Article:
Asbestos and Roro Villagers

*    Many elderly people in Roro village of Jharkhand have breathing disorders and other lung-related ailments. They allege that these are the after-effects of asbestos mining, which was stopped in the region almost four decades ago.

*    Asbestos mining is now banned in India but experts note that authorities failed to ensure scientific reclamation of the mine, leaving the local communities exposed to it.

*    In 2019, the National Green Tribunal (NGT) asked the Jharkhand government to ensure scientific removal of the dumped asbestos from such areas.

Mohan Sundi, 35, belongs to the Ho tribal community of a remote Roro village in the West Singhbhum district of Jharkhand. Roro is at the foothills of a mountain where one can see massive mounds of white or chrysolite asbestos dumped. This form of asbestos is used in building and other material but has significant health risks. Asbestos mining in the region stopped in 1983 – nearly four decades ago.

Then, in 1986, the Indian government banned giving new mining leases for asbestos mining and in 1993 it stopped the renewal of existing mining leases. The ban on asbestos mining was done in phases between 1986 to 1993.

But the after effects remain. Unaware of the health hazards, several generations of Roro’s residents have been exposed to the asbestos waste lying near the village and in 12 more adjoining villages. Mohan told this writer that during their childhood days, he and many others used to slide along the dumped asbestos without knowing the harm its exposure could cause to their health. Mohan, like many others in his village, migrates out for seasonal work. He worked at a theatre in Kerala and is now back home to Roro – and back to the ghost of the closed asbestos mine.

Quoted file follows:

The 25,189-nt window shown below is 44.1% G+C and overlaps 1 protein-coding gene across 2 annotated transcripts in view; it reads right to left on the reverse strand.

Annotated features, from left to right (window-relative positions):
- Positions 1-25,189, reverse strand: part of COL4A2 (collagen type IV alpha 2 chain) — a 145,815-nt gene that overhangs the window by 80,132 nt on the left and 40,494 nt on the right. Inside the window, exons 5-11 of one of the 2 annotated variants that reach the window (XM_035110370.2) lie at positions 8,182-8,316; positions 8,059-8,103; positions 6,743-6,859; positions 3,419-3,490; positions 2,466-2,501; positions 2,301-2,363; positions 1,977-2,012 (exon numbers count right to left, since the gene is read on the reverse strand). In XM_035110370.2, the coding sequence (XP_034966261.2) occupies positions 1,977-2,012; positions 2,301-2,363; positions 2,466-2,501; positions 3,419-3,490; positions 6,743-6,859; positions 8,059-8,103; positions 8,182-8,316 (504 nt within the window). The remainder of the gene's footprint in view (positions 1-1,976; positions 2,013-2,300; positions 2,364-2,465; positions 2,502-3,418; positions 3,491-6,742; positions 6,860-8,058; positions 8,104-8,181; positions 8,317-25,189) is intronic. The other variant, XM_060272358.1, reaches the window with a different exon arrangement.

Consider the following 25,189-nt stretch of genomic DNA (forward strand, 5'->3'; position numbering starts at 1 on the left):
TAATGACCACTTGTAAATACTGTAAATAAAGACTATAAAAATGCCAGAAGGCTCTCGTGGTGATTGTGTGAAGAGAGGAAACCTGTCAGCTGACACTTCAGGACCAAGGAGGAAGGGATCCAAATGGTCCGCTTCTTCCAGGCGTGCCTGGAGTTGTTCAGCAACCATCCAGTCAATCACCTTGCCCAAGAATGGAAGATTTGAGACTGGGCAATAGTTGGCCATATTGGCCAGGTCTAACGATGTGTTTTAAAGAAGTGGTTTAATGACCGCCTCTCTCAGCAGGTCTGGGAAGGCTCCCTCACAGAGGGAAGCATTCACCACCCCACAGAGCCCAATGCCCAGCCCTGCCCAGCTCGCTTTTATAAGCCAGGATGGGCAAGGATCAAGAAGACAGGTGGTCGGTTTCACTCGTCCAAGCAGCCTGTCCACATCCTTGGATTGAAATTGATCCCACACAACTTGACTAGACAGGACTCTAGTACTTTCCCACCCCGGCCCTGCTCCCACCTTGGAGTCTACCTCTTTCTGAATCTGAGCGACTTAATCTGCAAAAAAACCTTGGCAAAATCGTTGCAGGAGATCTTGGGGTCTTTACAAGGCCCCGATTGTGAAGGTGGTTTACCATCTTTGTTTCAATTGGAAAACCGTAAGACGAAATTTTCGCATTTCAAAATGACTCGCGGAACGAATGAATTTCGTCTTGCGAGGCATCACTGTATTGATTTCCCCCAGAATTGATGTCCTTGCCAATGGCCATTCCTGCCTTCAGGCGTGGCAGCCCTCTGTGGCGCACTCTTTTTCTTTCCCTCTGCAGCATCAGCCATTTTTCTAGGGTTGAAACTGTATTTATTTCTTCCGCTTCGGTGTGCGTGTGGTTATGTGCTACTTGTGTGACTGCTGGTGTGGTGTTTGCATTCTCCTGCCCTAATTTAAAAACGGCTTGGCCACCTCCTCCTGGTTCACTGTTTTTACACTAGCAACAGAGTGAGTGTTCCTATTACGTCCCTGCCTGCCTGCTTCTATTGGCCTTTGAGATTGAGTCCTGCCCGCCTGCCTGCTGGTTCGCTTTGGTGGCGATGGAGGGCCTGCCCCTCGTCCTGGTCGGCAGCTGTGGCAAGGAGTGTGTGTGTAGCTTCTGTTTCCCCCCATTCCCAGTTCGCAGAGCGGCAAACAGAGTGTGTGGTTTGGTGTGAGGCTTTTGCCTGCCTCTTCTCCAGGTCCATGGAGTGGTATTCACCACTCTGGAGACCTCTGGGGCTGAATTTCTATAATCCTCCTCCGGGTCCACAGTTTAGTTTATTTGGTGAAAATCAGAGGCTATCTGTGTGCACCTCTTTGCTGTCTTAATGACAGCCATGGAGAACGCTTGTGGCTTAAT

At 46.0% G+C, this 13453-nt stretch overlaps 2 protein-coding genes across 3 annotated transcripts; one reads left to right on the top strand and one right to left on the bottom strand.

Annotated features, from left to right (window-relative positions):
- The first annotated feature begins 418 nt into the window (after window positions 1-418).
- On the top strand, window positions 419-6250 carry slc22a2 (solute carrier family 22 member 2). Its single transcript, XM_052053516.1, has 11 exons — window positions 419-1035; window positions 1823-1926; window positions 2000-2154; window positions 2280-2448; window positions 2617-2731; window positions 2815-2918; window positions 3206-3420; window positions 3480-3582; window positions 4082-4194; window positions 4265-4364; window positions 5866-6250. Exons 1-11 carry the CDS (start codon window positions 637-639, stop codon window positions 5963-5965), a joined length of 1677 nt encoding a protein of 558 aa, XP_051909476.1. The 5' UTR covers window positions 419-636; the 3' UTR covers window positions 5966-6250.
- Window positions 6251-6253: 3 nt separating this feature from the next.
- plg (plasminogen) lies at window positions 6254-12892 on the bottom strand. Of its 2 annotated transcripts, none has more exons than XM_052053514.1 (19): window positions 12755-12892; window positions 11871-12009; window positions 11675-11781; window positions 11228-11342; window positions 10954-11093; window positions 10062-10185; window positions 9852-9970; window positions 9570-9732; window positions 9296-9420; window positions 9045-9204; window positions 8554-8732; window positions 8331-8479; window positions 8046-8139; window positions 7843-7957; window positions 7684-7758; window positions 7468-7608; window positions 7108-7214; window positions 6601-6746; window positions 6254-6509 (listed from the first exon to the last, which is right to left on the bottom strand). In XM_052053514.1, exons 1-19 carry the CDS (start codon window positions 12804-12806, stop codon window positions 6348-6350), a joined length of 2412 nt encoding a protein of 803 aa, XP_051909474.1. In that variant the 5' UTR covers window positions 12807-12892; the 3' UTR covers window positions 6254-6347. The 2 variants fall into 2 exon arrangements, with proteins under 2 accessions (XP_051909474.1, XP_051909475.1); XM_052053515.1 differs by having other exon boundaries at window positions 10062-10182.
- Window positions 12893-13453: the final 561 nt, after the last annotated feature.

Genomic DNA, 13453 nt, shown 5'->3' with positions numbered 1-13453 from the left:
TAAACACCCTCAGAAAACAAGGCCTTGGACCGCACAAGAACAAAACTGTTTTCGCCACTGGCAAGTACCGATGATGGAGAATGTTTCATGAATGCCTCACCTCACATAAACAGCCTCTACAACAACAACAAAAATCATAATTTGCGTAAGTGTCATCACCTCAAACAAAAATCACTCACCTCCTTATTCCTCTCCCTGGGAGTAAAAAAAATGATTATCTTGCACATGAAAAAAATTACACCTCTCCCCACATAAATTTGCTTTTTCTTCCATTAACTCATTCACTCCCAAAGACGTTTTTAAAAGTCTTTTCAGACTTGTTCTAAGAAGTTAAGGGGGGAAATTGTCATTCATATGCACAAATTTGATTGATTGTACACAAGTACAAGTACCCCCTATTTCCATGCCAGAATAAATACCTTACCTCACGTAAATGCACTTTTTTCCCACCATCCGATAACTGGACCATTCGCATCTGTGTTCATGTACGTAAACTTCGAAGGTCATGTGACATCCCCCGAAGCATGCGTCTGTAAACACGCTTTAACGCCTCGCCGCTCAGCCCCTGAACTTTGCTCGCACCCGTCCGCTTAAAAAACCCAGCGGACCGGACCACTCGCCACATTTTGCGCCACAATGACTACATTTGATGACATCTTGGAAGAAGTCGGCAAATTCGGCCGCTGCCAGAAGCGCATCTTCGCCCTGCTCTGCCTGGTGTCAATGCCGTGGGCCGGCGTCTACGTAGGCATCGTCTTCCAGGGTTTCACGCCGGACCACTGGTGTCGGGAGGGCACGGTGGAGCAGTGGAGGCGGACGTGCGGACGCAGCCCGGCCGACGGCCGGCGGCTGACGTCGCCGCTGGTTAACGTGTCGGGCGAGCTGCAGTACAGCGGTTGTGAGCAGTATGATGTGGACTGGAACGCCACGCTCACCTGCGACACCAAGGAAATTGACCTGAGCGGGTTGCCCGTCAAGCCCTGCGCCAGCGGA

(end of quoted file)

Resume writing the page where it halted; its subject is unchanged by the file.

The village is still facing the effect of asbestos mining even after almost four decades of its closure in the area, he said. “My father has breathing disorders. There are many other elderly people who struggle to breathe. There are also cases of eye disorders and cancer in the village. The village has struggled a lot in the last few decades as many of the ailing patients were forced to visit Ranchi, Hyderabad, Delhi and other areas for treatment,” he said, while sitting in his courtyard where he had spread recently-plucked mahua for drying, which he would then sell in the local market.

The British Medical Journal in 1924 said that asbestos fibres are cancer-causing (carcinogenic). Asbestos is also found to trigger mesothelioma (a type of cancer) among the exposed workers and communities. Asbestos is a silicate compound found naturally in the environment and like in the case of Roro, the mining operations used to extract it from the hills which had a rich source of this compound. According to medical studies, once inhaled, the asbestos fibres remain on lung tissues for a longer period leading to scarring and inflammation which ultimately leads to difficulty in breathing.
Manish Kumar


Global Trade at Risk
The war in Ukraine has created immense human sufferings but it is also putting the fragile recovery of global trade at risk, and the impact will be felt across the planet, the World Trade Organisation (WTO) said recently.

World merchandise trade volume is expected to grow just 3 per cent this year, down from the previous forecast of 4.7 per cent, and 3.4 per cent in 2023, though these figures could be revised given the uncertainty surrounding the conflict.

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Vol 54, No. 44, May 1 - 7, 2022